Connecticut General Life Insurance Co. v. Johnson

Connecticut General Life Insurance Company v. Johnson, 303 U.S. 77 (1938), is a case in which the Supreme Court of the United States dealt with corporate entities. The case involved whether California could levy a tax on a company licensed to do business in that state for transactions that occurred in a different state.

Connecticut General Life Insurance Company v. Johnson
Seal of the United States Supreme Court
Argued January 14, 1938
Decided January 31, 1938
Full case nameConnecticut General Life Insurance Company v. Charles G. Johnson, Treasurer of State of California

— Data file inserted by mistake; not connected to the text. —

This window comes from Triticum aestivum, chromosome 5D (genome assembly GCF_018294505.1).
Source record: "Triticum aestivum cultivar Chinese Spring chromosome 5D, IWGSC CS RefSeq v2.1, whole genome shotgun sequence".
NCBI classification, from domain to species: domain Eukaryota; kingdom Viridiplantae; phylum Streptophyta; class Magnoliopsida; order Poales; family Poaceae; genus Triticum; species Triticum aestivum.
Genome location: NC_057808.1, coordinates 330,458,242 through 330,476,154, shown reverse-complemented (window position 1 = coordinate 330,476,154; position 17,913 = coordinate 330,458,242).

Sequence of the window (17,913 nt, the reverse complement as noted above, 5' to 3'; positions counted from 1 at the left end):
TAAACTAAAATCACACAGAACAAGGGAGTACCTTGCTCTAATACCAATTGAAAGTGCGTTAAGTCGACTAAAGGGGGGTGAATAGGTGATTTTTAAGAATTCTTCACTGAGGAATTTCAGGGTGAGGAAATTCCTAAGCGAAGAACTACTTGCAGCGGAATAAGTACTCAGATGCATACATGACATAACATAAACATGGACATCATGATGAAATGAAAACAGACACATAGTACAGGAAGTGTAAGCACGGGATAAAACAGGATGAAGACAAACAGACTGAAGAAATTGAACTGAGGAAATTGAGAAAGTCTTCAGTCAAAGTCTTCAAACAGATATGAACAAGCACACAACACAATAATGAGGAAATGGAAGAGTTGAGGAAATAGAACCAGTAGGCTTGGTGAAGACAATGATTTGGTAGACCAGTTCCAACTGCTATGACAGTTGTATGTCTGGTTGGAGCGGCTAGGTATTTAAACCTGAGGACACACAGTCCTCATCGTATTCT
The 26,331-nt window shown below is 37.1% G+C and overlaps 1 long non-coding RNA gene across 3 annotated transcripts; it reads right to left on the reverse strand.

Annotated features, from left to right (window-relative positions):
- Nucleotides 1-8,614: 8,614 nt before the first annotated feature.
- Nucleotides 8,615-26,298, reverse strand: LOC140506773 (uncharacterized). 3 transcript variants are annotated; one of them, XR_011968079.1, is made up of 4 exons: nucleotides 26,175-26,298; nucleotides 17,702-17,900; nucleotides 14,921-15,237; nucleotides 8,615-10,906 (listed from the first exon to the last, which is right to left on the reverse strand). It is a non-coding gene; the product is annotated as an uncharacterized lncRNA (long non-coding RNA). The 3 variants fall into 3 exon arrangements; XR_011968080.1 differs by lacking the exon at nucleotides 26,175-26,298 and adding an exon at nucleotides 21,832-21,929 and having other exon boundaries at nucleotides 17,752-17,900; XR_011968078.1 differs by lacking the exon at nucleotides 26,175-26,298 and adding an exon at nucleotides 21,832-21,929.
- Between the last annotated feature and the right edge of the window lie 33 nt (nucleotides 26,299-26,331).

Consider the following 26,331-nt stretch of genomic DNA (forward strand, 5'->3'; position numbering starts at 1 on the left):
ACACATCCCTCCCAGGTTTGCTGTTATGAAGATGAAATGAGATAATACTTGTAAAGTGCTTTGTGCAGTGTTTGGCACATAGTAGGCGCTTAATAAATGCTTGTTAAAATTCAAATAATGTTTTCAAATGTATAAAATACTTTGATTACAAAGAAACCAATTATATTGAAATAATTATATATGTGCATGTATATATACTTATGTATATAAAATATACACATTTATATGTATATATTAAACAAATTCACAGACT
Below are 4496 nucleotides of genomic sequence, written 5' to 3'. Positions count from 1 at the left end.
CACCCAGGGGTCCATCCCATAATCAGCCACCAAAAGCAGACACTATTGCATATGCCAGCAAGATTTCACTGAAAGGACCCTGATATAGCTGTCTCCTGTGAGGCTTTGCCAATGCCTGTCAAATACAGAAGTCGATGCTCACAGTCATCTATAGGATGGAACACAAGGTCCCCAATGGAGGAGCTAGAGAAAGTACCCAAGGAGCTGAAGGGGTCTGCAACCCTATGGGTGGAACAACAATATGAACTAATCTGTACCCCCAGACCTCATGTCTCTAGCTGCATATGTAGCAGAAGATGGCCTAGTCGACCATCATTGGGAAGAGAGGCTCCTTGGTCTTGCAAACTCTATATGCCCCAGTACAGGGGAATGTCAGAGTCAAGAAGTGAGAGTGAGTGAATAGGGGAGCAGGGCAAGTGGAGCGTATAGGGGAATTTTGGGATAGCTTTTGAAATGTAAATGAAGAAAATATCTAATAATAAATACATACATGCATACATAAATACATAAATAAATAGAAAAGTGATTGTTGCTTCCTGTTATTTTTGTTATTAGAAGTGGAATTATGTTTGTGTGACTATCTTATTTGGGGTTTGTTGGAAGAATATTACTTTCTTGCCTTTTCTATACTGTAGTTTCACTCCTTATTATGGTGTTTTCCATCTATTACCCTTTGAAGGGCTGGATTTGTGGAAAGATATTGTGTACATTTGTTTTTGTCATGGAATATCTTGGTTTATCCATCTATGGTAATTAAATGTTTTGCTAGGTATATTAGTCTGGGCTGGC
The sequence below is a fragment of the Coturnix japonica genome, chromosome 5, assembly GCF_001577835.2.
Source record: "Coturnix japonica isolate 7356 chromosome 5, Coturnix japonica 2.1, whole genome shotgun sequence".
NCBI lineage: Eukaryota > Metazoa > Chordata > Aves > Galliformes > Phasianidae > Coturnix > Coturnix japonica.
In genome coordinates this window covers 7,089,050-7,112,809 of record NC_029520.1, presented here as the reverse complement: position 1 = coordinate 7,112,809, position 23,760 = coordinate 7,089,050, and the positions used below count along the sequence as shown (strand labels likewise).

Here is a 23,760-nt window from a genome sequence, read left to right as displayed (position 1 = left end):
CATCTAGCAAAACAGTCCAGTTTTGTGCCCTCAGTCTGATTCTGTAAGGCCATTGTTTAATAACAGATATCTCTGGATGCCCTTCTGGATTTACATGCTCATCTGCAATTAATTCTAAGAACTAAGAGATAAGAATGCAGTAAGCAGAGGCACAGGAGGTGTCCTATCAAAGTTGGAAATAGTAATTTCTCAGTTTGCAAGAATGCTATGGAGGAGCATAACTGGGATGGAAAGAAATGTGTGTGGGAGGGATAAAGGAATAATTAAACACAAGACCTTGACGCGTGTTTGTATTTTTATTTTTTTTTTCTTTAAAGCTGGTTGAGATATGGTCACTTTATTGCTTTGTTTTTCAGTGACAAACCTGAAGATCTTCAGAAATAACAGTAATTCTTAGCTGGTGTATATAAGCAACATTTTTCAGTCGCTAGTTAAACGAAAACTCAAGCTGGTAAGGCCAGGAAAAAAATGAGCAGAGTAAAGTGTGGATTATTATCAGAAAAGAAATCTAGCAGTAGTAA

Citations303 U.S. 77 (more)
58 S.Ct. 436; 82 L. Ed. 673; 1938 U.S. LEXIS 258
Court membership
Chief Justice
Charles E. Hughes
Associate Justices
James C. McReynolds · Louis Brandeis
Pierce Butler · Harlan F. Stone
Owen Roberts · Benjamin N. Cardozo
Hugo Black · Stanley F. Reed
Case opinions
MajorityStone
DissentBlack
Cardozo took no part in the consideration or decision of the case.

JudgmentEdit

Justice Stone delivered the opinion of the Court. Justice Hugo Black dissented.

See alsoEdit

External linksEdit